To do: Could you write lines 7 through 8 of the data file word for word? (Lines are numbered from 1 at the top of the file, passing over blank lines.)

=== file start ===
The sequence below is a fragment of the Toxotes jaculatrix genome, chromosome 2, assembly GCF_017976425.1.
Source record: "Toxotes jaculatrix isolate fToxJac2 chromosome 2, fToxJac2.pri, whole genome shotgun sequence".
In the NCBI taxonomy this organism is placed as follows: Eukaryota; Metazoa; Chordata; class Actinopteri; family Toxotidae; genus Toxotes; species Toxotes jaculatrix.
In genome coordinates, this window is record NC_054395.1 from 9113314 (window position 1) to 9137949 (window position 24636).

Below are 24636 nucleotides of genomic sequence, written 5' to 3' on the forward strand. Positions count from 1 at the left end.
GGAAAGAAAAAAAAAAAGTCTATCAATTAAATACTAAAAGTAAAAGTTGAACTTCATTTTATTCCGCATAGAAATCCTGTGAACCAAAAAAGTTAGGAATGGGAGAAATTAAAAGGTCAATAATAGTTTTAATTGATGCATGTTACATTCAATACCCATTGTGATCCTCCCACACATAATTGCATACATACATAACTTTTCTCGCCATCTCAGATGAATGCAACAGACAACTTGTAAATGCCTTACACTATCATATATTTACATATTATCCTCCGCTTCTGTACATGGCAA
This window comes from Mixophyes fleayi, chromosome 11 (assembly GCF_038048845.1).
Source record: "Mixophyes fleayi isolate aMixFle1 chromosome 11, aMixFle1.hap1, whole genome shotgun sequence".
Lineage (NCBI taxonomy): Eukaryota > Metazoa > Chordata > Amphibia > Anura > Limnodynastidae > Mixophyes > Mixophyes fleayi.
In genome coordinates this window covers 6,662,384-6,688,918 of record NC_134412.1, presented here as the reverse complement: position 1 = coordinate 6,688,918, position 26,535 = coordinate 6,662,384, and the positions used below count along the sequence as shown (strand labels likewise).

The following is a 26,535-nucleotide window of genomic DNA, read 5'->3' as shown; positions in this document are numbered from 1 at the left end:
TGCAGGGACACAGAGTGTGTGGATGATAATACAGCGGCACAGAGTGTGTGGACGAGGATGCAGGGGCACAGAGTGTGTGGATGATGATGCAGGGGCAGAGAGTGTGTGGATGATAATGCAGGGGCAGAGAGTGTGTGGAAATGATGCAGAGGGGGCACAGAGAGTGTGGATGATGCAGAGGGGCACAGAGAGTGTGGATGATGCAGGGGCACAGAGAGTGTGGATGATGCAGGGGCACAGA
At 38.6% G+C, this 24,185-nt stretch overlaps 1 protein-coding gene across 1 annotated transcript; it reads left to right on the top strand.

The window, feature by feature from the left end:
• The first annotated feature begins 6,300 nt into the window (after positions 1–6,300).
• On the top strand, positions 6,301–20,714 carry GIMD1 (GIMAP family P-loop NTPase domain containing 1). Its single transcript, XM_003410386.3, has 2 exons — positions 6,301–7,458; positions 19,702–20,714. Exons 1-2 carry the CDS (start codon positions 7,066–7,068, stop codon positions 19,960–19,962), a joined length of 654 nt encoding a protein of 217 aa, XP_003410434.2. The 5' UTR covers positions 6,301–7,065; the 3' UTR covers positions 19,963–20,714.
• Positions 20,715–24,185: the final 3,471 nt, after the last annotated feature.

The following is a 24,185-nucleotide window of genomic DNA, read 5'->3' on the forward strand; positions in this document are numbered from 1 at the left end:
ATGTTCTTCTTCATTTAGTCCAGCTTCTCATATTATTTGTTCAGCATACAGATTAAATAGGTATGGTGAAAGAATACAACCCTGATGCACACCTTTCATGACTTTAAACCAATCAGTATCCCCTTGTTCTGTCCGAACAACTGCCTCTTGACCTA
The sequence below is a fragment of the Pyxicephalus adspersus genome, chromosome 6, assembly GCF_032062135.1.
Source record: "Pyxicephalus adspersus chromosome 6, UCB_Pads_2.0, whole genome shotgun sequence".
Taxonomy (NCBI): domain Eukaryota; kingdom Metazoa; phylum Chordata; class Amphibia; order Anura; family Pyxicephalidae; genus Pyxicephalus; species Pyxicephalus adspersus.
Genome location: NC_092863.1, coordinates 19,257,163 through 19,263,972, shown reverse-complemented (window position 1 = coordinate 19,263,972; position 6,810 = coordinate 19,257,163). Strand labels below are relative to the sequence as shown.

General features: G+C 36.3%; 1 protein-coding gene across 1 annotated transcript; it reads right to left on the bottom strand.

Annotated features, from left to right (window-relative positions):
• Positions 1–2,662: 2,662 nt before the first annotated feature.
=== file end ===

This window comes from Mixophyes fleayi, chromosome 11 (assembly GCF_038048845.1).
Source record: "Mixophyes fleayi isolate aMixFle1 chromosome 11, aMixFle1.hap1, whole genome shotgun sequence".